Evaluating the Biden Administration’s Budget Proposals

March 25, 2022

By James Carter

According to press reports, the Biden Administration is preparing to release its fiscal year 2023 budget on Monday, March 28. While it’s impossible to weigh the merits of the president’s budget before it is made public, it’s not too early to begin thinking about how we should evaluate it once that happens. While some of the individual policies underlying the president’s budget may hold merit in and of themselves, we can get a reasonable sense of the overall budget’s merit by asking and answering 11 questions. They are as follows.


Fiscal Year

2022 Proposal

Fiscal Year

2023 Proposal


Does President Biden’s budget …





cut federal spending?


No. President Biden’s first budget proposed to increase federal spending by $5 trillion over 10 years relative to the then-current law baseline.





hold the line on taxes?



No. Biden’s FY22 budget called for raising taxes $3.6 trillion relative to the baseline.





…deliver robust economic growth?


No. The Biden Administration’s predictions indicate that adopting the president’s policies would lead to tepid growth.




… reduce the federal budget deficit?


No. The 10-year, cumulative deficit would increase $1.4 trillion under Biden’s budget.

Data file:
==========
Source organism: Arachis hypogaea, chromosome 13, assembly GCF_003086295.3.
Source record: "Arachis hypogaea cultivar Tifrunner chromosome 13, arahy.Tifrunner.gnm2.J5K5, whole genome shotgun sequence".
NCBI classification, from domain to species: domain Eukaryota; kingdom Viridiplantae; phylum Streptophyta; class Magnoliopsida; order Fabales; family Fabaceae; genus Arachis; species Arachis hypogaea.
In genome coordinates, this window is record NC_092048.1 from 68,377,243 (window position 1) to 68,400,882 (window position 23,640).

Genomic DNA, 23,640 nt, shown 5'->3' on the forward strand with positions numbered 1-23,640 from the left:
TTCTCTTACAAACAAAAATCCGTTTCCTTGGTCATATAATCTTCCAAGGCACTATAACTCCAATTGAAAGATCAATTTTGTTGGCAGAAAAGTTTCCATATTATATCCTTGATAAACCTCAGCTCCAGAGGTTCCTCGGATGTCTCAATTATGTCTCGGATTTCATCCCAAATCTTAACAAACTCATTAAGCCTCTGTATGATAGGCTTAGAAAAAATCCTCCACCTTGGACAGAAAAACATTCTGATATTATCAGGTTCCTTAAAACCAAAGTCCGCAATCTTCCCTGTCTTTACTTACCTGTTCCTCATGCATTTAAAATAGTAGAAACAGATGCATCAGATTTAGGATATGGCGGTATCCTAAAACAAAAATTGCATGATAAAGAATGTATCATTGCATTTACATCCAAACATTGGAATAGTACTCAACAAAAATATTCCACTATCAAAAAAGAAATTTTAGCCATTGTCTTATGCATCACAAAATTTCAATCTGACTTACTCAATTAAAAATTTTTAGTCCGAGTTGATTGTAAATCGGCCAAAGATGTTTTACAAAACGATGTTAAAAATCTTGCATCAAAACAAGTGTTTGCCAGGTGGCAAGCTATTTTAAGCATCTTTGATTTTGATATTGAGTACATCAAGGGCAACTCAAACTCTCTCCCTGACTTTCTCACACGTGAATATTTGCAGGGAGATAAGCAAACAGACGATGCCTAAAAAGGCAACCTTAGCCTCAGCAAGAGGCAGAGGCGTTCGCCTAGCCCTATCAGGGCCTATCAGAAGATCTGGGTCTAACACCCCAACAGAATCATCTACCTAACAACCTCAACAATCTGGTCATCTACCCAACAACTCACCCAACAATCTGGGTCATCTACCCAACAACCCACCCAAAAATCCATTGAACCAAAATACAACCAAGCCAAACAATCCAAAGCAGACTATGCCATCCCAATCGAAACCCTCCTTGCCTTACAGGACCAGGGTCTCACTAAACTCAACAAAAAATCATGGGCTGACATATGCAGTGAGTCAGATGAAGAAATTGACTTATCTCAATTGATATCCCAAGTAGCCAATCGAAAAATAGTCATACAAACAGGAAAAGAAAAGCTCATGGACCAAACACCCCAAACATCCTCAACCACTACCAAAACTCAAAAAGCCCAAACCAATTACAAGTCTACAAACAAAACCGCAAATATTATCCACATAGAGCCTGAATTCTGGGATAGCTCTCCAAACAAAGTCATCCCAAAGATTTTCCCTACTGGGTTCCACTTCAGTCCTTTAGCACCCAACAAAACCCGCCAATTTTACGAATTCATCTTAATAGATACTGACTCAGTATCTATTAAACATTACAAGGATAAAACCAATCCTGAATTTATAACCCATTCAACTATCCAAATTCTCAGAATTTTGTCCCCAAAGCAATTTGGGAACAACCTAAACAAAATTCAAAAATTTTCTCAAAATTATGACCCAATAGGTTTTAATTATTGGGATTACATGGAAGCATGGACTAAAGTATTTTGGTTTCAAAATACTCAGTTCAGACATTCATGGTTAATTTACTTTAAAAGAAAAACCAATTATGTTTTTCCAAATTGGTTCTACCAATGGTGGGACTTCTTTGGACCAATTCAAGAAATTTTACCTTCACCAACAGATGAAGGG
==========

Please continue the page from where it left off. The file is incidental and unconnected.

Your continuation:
… put the federal government on the road to a balanced budget?



No. Not even close.




… trim the hundreds of billions of dollars the federal government spends annually on federal interest payments?



No. The larger cumulative deficit proposed by President Biden would necessitate a $163 billion increase in interest payments on the federal debt.





… prioritize resources for national defense?



Debatable. While the budget increased non-defense discretionary spending by $616 billion over 10 years relative to the baseline, defense discretionary spending was slated to fall $169 billion under Biden’s budget.





… reign-in America’s out-of-control entitlement spending?



No. In fact, President Biden’s first budget proposed increasing entitlement spending for FY22-31 to $45.99 trillion—an increase of 10.5% relative to the current law baseline.





… save Social Security from insolvency?


No. Social Security is projected to become insolvent in 2033, and the president’s budget did not propose any changes to prevent that from happening.





… save Medicare from insolvency?


No. Medicare is expected to become insolvent in 2026. Rather than seek to make Medicare solvent, President Biden’s FY22 budget proposed to expand benefits.





… offer tax policies designed to keep U.S. employers competitive internationally?



No. The president’s first budget would have hiked corporate income taxes 56% over the course of the decade.




The bottom line? President Biden’s fiscal year 2022 budget fell short in nearly every regard. We shall soon see if the president’s second budget reverses course or continues with more of the same.

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